Doctors urge public to give views on heart defects test for newborns
Four doctors believe a decision not to roll out the test nationally is wrong as it is already saving lives.
Leading doctors who want all newborn babies to be screened for congenital heart defects are urging the public to share their views after a committee recommended the test should not be rolled out nationally.
Pulse oximetry is a simple, non-invasive test which measures oxygen in the blood to identify serious heart conditions and save newborns’ lives, said Andrew Ewer, Professor of Neonatal Medicine at the University of Birmingham.
Around 40% of UK maternity units are using it but the UK’s National Screening Committee has recommended it not be rolled out further because of concerns around harms including parental anxiety, overdiagnosis and false results.
The committee has launched a public consultation, until August 9, on whether the evidence it has considered is sufficient.
He and three fellow consultant neonatologists from around the UK have written a paper in The Lancet explaining why they think the committee has made the wrong recommendation.
Congenital heart disease is one of the most common types of birth defect, affecting up to eight in every 1,000 babies born in the UK.
The five-minute test involves attaching a probe to a baby’s hand and foot and connecting it to a handheld machine that measures oxygen levels by shining a light through the skin.
Birmingham Women’s Hospital, home to the largest foetal medicine unit outside of London, has been routinely screening babies with pulse oximetry since 2009.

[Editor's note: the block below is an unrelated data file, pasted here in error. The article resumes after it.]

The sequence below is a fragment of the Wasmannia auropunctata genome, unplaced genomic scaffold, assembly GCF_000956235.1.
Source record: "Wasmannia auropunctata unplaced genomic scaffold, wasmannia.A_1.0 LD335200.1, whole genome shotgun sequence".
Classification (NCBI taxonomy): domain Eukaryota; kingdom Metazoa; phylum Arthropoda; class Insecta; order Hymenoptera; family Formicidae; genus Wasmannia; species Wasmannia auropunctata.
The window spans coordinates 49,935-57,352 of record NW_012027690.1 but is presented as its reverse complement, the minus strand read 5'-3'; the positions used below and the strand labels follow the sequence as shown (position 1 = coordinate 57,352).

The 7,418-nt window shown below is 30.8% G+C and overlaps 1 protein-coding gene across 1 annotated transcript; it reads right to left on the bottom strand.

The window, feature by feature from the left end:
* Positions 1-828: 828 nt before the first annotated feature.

Prof Ewer said there is “no doubt” it prevents deaths in babies from heart defects and that the potential harms “are not serious or common”.
He said: “Because you pick up low oxygen saturations, in addition to babies with heart defects we also identify babies with other problems that cause low saturations like breathing problems, infections, pneumonia and so on.
“So there is an additional benefit to that test, in as well as picking up heart problems, we can also pick up other serious problems from which they might become very unwell or die.”
He added: “And also it will prevent babies from becoming very, very unwell, not necessarily dying but needing tests or care in hospitals for days or even weeks which is something that could be avoided by early treatment.”
She and Lyla were sent home despite raising red flags that she had not moved much in the womb and did not seem to wake while feeding, only for a GP to discover she was in heart failure due to a narrowing aorta.
Recalling her experience three years ago, Mrs Parry, 39, told PA: “It was all very traumatic and probably didn’t have to be that way, I think, if she’d had the pulse oximetry test before she left hospital, because her’s would have been picked up because it gets worse as they are born. “
“It was down to pure luck that she survived this and it didn’t have to be that close, if it was picked up 10 days before, when we’d left hospital, she would have had the care, everything would have been like ‘OK this is happening but we’ve got time’ – so nothing so traumatic and close to the wire.
“Nobody needs to nearly lose their child. “
The Northampton mother said she did not feel let down during her pregnancy or when the condition was diagnosed, but added: “I feel let down at that point in the hospital when they let me leave with her, because there’s this one little test they can do.
“And it’s not their fault – it’s not standard that they need to do that, but if they had, I wouldn’t have left.”
Jon Arnold, chief executive of children’s heart charity Tiny Tickers, said: “We passionately believe pulse oximetry should become a mandatory part of newborn screening – meaning every baby is offered the test. But the NHS is recommending this doesn’t happen.
“That’s why we’re urging you to have your say. If you agree with us, the public consultation is your chance to tell the NHS how important you think it is that every newborn has a chance to have the test that could help save their life.”
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